Maybe it’s the school season, or that its “conference season”; whatever the reason, taking note and note taking is on the agenda. Note taking is no small task.

  • It starts with taking note — listening intently to the talking-head and getting a grasp on what is said.
  • Then it involves writing down both the most pertinent ideas and the relevantdetails and ignoring extraneous material.
  • Finally, good note-taking results in actually using the notes in the appropriate context.

Inattention and distractibility make note taking hard for everyone

Even people without ADHD find it difficult to take note and note-take. Inattention, which makes the ADHD brain struggle to focus long and hard enough to get information into the brain in the first place, and distractibility, which moves attention away from the task at hand, conspire to make taking note really tough. And figuring out as you listen and write what is important and what is not is also challenging.

Note taking Tips for the ADHD Student

  • Don’t look: Consider not looking at the speaker, but instead looking down at the paper or your laptop or whatever it is you are taking notes on. Sometimes knocking out some of the visual of looking at the speaker, can reduce distractions.
  • Use the handouts! These days, most speakers and teachers give handouts with the central concepts already on them. Write on the handouts. Use highlighting. Add your own comments or thoughts. Since you did not create the handouts, you have to put your own imprint on them so they live and breathe and work for you.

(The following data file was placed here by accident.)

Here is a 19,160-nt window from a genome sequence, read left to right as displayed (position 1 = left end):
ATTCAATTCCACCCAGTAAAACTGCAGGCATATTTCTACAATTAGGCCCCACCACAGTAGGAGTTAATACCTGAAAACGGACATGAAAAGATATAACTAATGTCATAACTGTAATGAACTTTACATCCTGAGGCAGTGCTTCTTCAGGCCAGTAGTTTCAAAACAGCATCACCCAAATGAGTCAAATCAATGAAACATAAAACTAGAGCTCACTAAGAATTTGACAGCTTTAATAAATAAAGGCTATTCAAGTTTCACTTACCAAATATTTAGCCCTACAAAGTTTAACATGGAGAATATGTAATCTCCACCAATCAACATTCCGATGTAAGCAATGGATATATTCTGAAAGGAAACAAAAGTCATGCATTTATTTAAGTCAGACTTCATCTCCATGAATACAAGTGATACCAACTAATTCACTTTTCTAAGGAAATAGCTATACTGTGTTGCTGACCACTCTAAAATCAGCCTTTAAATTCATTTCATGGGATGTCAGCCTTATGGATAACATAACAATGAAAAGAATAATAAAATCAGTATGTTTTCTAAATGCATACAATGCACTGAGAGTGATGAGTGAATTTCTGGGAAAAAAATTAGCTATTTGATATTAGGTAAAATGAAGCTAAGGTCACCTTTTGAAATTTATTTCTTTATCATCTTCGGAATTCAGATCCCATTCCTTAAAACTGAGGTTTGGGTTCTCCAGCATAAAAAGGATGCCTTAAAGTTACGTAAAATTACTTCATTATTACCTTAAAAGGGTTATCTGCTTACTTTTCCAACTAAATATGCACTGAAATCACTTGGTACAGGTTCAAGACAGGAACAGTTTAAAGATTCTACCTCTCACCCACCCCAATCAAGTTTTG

• Share notes with a friend: Let someone else handle the details; go for the main concepts and ideas. You can often get the details from someone else’s notes, an audio recording, or a written transcript.
  • Use shorthand: Develop a simple short hand but be certain you understand it! You might write the word “details” like this “dtails”. The letter “t” can stand in for “the”. A long phrase that is repeated, like “note-taking” can be written out once, and thereafter written as “n/t”.
  • Try Mind Maps: Consider taking notes graphically by using mind maps. Click here for more information.
    Consider using note-taking software. Click here for more information.

Using Your Notes Effectively

Just a word about using your notes: separate your notes out by topic or subject and you’ll be able to utilize them better. Say you went to a conference on ADHD and took notes about medication and on memory and on ADHD humor. Separate them, make the topic prominent, and stick your notes where they will be used next. For instance, put the medication notes in a file to bring to your next doctor appointment to discuss with your doctor. In your calendar, on the date of the doctor appointment write “bring notes”. The notes on memory might just be for your own edification so call then “Don’t Forget” and file them under “ADHD”. Maybe you’ll want to use the ADHD humor notes in your next presentation. Stick the notes in with your presentation material. In other words, put notes where they are most likely next to be utilized.

Have you ever tried recording important lectures? Do you have your own shorthand? Have you ever asked someone to share notes with you? Let us know what note taking strategies have worked for you.